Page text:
First Published: 2008-10-31

 
Somali PM pledges to form new cabinet
 

Hussein says he is going to establish new cabinet within two weeks, excluding ministers who resigned.

 

Middle East Online

Hussein survived a no-confidence vote last month



NAIROBI - Somali Prime Minister Nur Hassan Hussein pledged Friday to form a new cabinet within two weeks in line with a directive from regional presidents and to try and save his troubled government.

The Somali cabinet collapsed in August when several ministers quit amid infighting between Hussein and President Abdullahi Yusuf Ahmed, paralysing government and parliamentary operations.

"We are going to establish a cabinet within 15 days, but without including ministers who resigned from my government. This is an accordance with IGAD (Inter-Governmental Authority on Development) directive," he told reporters in Nairobi.

"The new government will work together in order to make progress in security, development and reconstruction in our country," he added.

On Wednesday, IGAD presidents told Somali rulers to form a new cabinet to avoid a power vacuum.

Hussein also said he would pressure parliament to finalise the drafting of a new constitution as well as to enact electoral and political parties' laws within six months in line with the IGAD directive.

The Federal Transitional Charter, which gives the current government a governing mandate, expires in September next year. Attempts to write a new Somali constitution have been thwarted by conflict and political feuds.

"The constitution will be drafted very soon and subjected to a referendum," Hussein said.

The Ethiopian army invaded Somalia in late 2006 to rescue Somalia's embattled transitional government and oust the Islamic Courts Union (ICU), which controlled of much of the country's central and southern regions.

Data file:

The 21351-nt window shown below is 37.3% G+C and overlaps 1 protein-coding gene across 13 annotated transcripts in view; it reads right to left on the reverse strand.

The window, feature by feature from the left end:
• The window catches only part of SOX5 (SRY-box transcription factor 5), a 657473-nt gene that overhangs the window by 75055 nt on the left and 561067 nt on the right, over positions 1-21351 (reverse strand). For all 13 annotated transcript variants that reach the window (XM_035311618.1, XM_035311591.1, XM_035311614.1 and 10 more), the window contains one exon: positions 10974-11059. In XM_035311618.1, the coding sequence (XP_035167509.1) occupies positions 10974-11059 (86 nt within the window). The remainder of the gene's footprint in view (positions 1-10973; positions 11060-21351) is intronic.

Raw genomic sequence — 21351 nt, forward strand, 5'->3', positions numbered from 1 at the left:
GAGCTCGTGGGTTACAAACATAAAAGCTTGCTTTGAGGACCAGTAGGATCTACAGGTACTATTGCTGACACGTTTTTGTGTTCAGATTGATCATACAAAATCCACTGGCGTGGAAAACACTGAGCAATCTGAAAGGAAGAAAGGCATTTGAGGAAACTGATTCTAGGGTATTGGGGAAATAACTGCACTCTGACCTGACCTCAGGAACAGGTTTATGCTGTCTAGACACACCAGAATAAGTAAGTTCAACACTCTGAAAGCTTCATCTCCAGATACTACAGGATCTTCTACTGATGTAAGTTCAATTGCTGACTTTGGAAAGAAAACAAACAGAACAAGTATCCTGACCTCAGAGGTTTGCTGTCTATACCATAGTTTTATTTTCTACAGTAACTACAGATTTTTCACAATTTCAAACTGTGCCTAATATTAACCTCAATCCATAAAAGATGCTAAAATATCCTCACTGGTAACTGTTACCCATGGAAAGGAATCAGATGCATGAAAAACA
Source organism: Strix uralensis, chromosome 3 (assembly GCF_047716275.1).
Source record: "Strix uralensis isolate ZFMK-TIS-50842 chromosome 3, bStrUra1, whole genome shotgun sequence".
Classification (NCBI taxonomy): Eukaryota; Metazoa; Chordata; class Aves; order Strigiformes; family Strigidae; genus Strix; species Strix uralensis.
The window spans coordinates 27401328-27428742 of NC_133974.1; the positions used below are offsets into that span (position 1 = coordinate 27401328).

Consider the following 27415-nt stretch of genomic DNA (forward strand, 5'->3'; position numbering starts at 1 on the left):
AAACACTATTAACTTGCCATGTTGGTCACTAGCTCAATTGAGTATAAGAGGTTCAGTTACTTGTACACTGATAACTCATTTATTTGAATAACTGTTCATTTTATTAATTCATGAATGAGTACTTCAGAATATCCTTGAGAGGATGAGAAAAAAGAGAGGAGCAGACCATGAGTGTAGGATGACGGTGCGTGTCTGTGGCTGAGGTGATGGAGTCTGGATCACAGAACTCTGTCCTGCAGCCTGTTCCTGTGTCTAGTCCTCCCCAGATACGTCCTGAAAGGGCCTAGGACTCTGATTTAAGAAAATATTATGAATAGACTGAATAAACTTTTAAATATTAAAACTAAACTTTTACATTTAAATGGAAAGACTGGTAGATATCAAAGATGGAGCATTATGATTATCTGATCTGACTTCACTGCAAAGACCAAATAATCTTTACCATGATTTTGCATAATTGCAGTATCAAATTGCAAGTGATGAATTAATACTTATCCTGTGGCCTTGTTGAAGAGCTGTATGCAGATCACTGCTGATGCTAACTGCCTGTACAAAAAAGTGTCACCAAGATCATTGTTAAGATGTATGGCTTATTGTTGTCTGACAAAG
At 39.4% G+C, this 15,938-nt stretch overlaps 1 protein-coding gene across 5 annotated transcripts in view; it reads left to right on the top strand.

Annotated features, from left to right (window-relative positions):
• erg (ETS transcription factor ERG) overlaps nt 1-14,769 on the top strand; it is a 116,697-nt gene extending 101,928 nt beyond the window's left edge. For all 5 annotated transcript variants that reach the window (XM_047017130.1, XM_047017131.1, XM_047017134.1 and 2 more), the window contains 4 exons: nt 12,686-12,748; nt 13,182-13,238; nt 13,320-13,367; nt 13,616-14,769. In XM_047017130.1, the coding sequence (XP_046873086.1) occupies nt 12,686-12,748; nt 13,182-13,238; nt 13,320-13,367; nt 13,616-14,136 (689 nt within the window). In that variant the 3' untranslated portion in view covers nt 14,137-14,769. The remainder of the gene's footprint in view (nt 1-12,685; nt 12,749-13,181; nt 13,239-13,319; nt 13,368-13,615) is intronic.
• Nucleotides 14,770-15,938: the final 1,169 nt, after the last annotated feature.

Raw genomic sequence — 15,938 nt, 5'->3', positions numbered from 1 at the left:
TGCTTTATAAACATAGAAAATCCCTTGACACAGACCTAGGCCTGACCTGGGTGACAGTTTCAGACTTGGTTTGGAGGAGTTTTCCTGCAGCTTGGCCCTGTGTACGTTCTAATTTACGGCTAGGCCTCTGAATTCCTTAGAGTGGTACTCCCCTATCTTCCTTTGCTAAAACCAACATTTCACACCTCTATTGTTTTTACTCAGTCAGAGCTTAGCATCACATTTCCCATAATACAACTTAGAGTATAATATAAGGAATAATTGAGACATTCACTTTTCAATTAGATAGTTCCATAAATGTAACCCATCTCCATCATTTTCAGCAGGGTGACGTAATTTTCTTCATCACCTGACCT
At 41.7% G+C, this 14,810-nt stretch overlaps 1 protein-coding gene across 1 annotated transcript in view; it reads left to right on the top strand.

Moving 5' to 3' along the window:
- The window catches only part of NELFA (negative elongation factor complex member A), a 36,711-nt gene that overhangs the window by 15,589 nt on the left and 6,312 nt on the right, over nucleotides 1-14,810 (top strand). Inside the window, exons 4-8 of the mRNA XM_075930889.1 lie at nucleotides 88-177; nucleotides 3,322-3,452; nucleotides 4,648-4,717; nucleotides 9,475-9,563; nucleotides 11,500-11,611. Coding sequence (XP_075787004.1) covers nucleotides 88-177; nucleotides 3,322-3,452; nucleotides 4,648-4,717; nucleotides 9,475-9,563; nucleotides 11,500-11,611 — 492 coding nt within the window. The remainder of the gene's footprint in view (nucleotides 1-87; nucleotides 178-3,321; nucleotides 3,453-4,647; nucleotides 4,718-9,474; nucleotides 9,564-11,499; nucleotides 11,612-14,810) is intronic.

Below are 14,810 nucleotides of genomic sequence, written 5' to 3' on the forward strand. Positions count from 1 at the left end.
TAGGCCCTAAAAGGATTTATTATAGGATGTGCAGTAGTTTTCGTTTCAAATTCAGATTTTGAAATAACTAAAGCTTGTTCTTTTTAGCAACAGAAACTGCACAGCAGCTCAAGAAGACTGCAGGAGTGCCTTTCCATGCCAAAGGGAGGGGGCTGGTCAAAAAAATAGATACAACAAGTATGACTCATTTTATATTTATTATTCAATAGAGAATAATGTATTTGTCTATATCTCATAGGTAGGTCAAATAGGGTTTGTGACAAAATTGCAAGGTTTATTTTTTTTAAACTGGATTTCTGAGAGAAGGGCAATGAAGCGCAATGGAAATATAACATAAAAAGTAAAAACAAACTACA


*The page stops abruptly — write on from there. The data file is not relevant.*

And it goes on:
The ICU had ruled much of Somalia with relative peace and prosperity until the Ethiopian involvement.

Since then, ICU fighters have waged a deadly insurgency against the Ethiopian and the transitional government forces.

But Ethiopian troops’ retaliations have caused many casualties among Somali civilians.

Since the Ethiopian invasion, about one million Somalis have fled their homes. An estimated 6,500 civilians have been killed.

Aid workers estimate 2.6 million Somalis need assistance. That number is expected to reach 3.5 million by the end of the year if the humanitarian situation does not improve, according to the UN.

In May 2008, Amnesty International accused the Ethiopian troops in Somalia of increasingly resorting to throat-slitting executions, highlighting an "increasing incidence" of gruesome methods by Ethiopian forces that include rape and torture.

Since the ousting of the ICU, Somalia had plunged into unprecedented chaos, where warlords and pirates have returned to the scene.

Many in Somalia see the departure of Ethiopian troops as a precondition to peace negotiations.

 

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